HL Deb 10 August 1872 vol 213 cc857-62



was this day prorogued by Commission.


acquainted the House that Her Majesty had been pleased to grant two several Commissions, one for declaring Her Royal Assent to several Acts agreed upon by both Houses of Parliament, and the other for proroguing the Parliament:—And the LORDS COMMISSIONERS—namely, The LORD CHANCELLOR; The MARQUESS OF AILESBURY (The Master of the Horse); EARL GRANVILLE (Secretary of State for Foreign Affairs); The EARL OF KIMBERLEY (Secretary of State for the Colonies); and The LORD BISHOP OF LONDON—being in their Robes, and seated on a Form between the Throne and the Woolsack; and the COMMONS being come, with their Speaker, and the Commission to that purpose being read, the ROYAL ASSENT was given to several Bills.


delivered HER MAJESTY'S SPEECH, as follows:—

"My Lords, and Gentlemen,

"THE time has now arrived when you may properly relinquish the performance of your arduous duties for a term of repose which has been honourably earned by your devoted assiduity.

"I rejoice to inform you that the controversy which had arisen between my Government and the Government of the United States, in consequence of the presentation of the American claims for indirect losses under the Treaty of Washington, has been composed by a spontaneous declaration of the Arbitrators entirely consistent with the views which I announced to you at the opening of the Session. In concurrence with your action on the part of the United Kingdom, the Parliament of Canada has passed the Acts necessary to give effect to the Treaty within the Dominion. All the arrangements contemplated by that instrument are, therefore, now in progress; and I reflect with satisfaction that the subjects with which it has dealt no longer offer any impediment to a perfect concord between two kindred nations.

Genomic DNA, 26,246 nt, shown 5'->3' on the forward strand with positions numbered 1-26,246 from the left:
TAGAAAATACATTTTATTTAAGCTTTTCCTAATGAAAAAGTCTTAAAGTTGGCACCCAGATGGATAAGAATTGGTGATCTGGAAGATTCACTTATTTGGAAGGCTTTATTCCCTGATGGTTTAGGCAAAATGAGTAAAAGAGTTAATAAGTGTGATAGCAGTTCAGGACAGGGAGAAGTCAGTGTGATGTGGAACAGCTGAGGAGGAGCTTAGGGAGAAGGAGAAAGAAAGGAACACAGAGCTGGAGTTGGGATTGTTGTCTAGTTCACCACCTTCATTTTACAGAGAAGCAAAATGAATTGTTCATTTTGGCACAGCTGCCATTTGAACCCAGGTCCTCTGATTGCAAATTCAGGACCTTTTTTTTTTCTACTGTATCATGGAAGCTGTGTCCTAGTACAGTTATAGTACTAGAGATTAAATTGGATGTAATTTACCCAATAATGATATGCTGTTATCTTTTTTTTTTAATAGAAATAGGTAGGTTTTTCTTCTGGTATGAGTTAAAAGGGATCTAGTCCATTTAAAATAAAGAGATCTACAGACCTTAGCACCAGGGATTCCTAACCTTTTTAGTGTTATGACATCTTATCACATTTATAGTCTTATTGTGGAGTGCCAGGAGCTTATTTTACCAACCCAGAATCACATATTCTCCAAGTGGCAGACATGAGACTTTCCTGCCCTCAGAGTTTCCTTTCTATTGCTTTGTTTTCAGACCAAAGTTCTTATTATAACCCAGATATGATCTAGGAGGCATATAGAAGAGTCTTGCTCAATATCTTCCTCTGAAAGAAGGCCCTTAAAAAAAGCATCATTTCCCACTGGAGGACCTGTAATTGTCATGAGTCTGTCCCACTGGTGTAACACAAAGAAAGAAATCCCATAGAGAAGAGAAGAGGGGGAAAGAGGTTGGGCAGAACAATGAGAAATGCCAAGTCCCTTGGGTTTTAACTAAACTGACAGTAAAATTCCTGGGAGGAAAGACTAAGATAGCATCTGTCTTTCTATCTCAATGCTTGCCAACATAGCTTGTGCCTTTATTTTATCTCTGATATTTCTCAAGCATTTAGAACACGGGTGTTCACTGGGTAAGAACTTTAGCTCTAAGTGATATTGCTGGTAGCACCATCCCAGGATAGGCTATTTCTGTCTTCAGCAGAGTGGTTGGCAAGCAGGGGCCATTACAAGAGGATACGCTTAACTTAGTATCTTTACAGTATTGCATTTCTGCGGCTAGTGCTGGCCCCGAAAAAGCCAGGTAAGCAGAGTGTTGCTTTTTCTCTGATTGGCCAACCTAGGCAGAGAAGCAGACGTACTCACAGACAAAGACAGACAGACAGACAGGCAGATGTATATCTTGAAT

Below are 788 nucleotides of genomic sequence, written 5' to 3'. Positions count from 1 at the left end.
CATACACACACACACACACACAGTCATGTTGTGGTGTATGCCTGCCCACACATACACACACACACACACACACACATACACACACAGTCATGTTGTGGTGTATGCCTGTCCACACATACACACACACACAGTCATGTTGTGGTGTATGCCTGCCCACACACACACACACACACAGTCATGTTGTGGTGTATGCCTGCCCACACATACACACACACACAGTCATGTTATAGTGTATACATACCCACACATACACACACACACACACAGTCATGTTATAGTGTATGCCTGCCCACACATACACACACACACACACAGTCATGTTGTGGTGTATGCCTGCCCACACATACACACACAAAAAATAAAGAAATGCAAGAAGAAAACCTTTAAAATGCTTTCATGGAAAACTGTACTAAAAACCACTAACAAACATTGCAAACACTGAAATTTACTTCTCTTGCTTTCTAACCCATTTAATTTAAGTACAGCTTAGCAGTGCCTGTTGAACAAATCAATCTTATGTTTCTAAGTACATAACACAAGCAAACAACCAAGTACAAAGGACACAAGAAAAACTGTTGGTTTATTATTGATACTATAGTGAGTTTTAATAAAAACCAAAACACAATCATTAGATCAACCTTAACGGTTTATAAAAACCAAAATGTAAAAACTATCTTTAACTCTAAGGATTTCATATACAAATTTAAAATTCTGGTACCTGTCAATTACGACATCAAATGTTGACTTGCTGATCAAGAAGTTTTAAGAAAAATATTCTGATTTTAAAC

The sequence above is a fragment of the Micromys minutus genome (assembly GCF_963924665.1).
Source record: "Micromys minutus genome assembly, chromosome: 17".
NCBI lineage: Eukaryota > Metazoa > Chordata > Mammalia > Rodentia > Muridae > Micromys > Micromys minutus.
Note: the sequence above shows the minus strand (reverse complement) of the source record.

"Since I addressed you at the commencement of the Session I have received from the Government of France the formal notice which would bring to an end the Commercial Treaty of 1860. That Government, however, has indicated a desire for further communications. In any correspondence on this subject I shall be guided by an earnest anxiety to secure attention to the just claims of my subjects, by the friendly feeling which has so long united the two countries, and by my conviction of the moral as well as material benefits to be derived by each from a free intercourse between them.

"I have had great satisfaction in concluding with the Emperor of Germany a Treaty, in conformity with the provisions of the Act of 1870, for the mutual surrender of fugitive criminals. I am engaged in framing similar arrangements with other Powers.

"My Government has taken steps intended to prepare the way for dealing more effectually with the Slave Trade on the East Coast of Africa.

"I have cheerfully given my assent to an Act of the Legislature of the Cape Colony for the establishment in that Colony of what is now generally known as responsible Government.

"Gentlemen of the House of Commons,

"My acknowledgments are due to you for the ample provision which you have made for the varied exigencies of the public service.

"My Lords, and Gentlemen,

"Although the wants and expectations of the country seem to outstrip every effort of Parliament in its career of legislative improvement, I notice with satisfaction the main additions which you have been enabled to make during the present year to our laws.

"The Act having reference to outrages upon natives in the Islands of the Pacific is well designed, by providing for the more easy and effectual prevention and punishment of the offences at which it is aimed, to promote the ends of humanity and the honour of the Empire.